In the first part, new models for estimating catch losses are presented. In addition to the commonly used method of counting the number of damaged fish in the nets, the new models also allow for an estimation of the hidden losses. Hidden losses may be fish that are completely removed from nets without leaving any traces, fish that escape through holes in the net torn by the seals, or even fish that are scared away from the fishing gear. Such losses were found to be significant, and hence it is now clear that the traditional models seriously underestimate the total losses. The new models also allow for a deeper analysis of the interaction process. The first presented model compares catches between adjacent days (day-pairs), the second uses nets that are pre-baited before deployment, and the third relies on a detailed inspection and repair of all seal-induced damage to the net meshes.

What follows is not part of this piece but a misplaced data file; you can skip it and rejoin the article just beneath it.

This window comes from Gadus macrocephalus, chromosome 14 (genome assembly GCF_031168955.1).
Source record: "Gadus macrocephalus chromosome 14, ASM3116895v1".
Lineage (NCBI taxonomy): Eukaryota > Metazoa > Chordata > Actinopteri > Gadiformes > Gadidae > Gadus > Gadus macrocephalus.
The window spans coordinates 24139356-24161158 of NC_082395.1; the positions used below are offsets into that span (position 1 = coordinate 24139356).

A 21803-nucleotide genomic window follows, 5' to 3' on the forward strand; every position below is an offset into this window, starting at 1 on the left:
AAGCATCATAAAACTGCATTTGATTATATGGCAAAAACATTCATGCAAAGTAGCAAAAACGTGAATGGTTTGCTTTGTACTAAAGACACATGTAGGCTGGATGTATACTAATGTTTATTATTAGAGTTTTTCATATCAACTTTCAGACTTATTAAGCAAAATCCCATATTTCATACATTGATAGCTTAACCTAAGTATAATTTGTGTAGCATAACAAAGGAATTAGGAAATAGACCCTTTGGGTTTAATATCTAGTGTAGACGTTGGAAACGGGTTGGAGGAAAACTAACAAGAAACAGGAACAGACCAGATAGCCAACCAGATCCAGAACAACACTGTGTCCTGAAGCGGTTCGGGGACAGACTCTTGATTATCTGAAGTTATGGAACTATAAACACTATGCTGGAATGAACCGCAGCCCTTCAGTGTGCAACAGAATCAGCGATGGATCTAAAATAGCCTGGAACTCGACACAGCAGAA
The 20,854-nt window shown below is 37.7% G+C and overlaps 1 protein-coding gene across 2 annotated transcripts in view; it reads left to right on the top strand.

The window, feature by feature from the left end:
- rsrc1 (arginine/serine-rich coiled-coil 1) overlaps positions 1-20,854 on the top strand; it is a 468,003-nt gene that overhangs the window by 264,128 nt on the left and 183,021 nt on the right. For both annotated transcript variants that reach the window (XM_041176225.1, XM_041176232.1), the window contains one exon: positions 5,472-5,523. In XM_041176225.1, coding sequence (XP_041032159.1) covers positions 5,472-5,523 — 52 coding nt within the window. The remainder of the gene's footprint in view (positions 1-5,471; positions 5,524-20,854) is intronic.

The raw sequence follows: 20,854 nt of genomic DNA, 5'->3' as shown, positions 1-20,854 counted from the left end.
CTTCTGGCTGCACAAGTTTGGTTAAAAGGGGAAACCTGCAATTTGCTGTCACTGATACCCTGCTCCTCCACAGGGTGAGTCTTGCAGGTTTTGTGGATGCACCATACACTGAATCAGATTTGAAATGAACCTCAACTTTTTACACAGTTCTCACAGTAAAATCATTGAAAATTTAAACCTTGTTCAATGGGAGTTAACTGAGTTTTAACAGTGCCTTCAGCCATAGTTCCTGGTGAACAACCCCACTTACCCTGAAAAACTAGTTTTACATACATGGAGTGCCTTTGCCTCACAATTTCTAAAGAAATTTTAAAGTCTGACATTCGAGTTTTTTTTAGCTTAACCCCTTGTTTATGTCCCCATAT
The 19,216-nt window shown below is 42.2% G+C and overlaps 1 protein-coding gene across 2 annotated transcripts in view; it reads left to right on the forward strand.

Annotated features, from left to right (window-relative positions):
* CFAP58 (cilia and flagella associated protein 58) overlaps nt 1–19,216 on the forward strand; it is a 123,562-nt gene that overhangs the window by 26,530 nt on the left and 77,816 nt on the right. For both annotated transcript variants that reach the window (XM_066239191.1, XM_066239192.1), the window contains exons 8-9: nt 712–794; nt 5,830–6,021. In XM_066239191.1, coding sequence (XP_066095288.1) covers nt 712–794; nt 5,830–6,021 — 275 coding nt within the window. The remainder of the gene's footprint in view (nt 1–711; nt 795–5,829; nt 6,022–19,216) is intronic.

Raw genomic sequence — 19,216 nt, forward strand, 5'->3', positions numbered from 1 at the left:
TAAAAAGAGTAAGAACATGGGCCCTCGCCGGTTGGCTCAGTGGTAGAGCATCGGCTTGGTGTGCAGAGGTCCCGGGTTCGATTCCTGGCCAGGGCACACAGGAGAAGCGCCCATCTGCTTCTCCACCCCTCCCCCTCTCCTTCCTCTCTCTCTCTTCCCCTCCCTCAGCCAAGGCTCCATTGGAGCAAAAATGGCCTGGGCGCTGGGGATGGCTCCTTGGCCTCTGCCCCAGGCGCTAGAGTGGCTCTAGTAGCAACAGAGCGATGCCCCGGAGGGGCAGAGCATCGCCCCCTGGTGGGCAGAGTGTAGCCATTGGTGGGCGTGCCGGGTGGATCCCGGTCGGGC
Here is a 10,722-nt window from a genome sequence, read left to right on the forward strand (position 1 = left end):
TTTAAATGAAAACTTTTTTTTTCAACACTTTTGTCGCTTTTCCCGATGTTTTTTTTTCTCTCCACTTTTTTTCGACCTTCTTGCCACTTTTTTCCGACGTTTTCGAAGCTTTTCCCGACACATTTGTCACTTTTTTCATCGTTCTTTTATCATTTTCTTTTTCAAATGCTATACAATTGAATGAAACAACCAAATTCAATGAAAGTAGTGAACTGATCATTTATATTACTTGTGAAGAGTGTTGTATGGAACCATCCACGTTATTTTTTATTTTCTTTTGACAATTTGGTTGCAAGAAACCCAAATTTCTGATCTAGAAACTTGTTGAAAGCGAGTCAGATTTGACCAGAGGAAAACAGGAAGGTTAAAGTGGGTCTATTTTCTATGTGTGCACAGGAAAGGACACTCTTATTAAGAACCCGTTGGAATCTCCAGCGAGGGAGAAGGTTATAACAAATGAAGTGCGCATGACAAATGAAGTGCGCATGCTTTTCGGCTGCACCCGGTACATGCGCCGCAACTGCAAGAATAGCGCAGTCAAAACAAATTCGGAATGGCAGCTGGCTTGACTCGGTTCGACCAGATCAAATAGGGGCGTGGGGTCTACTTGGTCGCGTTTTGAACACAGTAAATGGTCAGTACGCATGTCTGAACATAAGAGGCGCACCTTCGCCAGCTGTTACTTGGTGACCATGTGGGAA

In the second part, some traditional methods of mitigating the conflict are evaluated. A commercially available Acoustic Harassment Device was tested in a field trial. AHDs were deployed at several set-traps for salmonids for three consecutive years. The damage reducing effect was persistent throughout a season, as well as over the full three-year test period, and no “dinner bell” effect was observed. When seal attacks became frequent in the 1980´s, several of the traditional salmon traps were reinforced with newly developed extra strong net materials. These materials dramatically reduced the damage to the nets, and to some degree also the catch losses. However, the losses were still substantial, and the traditional gear was gradually phased out when better solutions emerged.